We view this aspect of leadership as relational: leveraging influence skills and global collaboration, leading in matrix environments—these are key leadership behaviors which help the company get and stay in front of change.
Who Has the Time to be a Strategic Leader?
We developed our model after years of coaching executives who struggled to find the time to actually do their jobs. A common aspect of all four leadership behaviors at the top of the Model is how time-consuming they can be.
Developing and articulating strategy; thinking about the whole business, its brand, advancing its competitive status in the industry; creating sustainable organizational capability; building and mobilizing coalitions for change.
The men and women we encountered were only dabbling in these executive behaviors while spending most of their time focused on their direct reports’ jobs: delivering results!
This misstep is all too familiar. Instead of performing their roles of leading the business, they are consumed with doing the work of their teams. It gets at the essence of Goldsmith’s point: You have to lead differently now.
Successful Delegation is Key to being a Strategic Leader
As is clear in our model, delegation is central to strategic leadership because doing so in the right way creates time and builds efficiency. The manager allocates the time necessary for strategic leadership only when he has a talented team that routinely delivers the month, the quarter, the projects, etc.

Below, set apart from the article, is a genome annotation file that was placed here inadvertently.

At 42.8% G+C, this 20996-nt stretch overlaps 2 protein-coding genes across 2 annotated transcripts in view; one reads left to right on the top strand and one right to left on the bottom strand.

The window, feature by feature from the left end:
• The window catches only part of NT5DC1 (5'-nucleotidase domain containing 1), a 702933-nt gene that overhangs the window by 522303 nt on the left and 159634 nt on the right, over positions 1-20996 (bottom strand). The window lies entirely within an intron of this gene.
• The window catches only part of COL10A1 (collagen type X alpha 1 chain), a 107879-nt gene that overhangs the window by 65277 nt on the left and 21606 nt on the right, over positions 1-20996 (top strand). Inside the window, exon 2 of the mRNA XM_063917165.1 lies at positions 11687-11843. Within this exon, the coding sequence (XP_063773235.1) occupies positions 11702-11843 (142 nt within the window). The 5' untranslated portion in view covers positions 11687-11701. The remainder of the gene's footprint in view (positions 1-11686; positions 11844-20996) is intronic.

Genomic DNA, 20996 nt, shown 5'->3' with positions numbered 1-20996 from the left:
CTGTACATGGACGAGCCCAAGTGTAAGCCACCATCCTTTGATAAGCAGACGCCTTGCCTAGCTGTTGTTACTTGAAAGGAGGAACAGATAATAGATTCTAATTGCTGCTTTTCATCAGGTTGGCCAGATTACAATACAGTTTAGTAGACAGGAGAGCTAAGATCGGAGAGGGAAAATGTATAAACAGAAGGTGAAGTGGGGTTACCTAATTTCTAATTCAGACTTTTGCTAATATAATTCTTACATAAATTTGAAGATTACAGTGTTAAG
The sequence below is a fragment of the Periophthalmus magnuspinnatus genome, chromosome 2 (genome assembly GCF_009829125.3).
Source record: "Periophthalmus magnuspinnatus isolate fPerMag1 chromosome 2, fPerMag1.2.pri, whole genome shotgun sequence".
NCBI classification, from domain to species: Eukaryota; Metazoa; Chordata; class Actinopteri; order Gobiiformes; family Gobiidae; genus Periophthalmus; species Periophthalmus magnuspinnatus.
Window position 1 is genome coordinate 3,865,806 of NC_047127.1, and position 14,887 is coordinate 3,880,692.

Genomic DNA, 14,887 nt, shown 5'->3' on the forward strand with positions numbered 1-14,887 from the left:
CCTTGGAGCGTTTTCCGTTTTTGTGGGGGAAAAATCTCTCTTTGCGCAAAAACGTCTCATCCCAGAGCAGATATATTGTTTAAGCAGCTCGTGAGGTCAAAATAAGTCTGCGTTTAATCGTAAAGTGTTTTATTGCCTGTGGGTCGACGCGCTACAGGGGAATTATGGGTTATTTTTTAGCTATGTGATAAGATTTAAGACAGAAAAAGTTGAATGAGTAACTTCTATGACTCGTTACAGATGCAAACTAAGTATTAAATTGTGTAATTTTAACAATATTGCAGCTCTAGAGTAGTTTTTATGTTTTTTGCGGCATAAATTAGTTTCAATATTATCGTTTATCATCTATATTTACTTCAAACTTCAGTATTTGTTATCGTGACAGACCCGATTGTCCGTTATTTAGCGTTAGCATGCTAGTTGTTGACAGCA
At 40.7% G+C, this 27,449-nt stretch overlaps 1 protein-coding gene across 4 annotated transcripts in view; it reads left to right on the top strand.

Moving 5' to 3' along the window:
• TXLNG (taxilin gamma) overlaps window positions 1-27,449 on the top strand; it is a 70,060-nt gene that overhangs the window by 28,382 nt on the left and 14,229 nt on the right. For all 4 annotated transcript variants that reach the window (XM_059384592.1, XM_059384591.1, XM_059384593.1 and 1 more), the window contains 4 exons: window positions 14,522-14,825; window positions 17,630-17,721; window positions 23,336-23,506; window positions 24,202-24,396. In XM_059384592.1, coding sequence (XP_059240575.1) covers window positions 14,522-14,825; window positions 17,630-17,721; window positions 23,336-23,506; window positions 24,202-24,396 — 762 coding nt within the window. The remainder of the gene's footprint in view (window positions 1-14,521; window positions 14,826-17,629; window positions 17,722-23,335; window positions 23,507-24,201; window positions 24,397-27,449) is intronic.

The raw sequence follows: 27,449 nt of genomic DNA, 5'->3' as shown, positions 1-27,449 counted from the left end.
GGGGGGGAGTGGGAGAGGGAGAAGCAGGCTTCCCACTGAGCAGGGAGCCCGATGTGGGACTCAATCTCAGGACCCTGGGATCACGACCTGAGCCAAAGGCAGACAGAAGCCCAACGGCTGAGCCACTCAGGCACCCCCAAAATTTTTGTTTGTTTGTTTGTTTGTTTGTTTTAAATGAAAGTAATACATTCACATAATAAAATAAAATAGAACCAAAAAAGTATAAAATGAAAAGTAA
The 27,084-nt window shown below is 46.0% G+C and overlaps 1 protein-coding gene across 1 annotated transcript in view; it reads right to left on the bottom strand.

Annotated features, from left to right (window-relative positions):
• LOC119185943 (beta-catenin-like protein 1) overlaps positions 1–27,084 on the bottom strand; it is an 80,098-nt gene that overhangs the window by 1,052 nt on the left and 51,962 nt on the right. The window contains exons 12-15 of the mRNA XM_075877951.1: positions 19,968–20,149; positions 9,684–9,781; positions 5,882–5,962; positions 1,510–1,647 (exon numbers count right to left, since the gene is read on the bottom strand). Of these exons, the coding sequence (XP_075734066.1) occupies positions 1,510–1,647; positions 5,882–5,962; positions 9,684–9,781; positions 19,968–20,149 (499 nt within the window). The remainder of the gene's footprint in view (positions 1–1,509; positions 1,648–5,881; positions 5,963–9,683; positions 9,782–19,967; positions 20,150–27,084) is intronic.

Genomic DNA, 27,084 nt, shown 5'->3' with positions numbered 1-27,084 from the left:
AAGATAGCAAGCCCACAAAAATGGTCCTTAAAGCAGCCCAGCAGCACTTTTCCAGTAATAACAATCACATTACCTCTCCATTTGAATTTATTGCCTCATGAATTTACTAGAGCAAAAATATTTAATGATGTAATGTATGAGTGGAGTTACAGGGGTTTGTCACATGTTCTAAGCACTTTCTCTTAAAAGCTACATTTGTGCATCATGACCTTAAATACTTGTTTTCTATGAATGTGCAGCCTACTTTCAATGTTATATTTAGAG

Delegation also emerges as the barometer of the team’s capabilities because just the thought of making your team responsible for results immediately reveals how strong or weak the group is. A great leader needs a great team.
Talent Management is a Strategic Responsibility
The model illustrates the dynamic relationship between talent management and delegation. If leaders are really going to risk delegating monthly or quarterly results to their teams, it better be a low-risk move. They better be sure their teams can deliver. Thus, strategic leadership involves owning the talent processes, which assures that a great team is in place.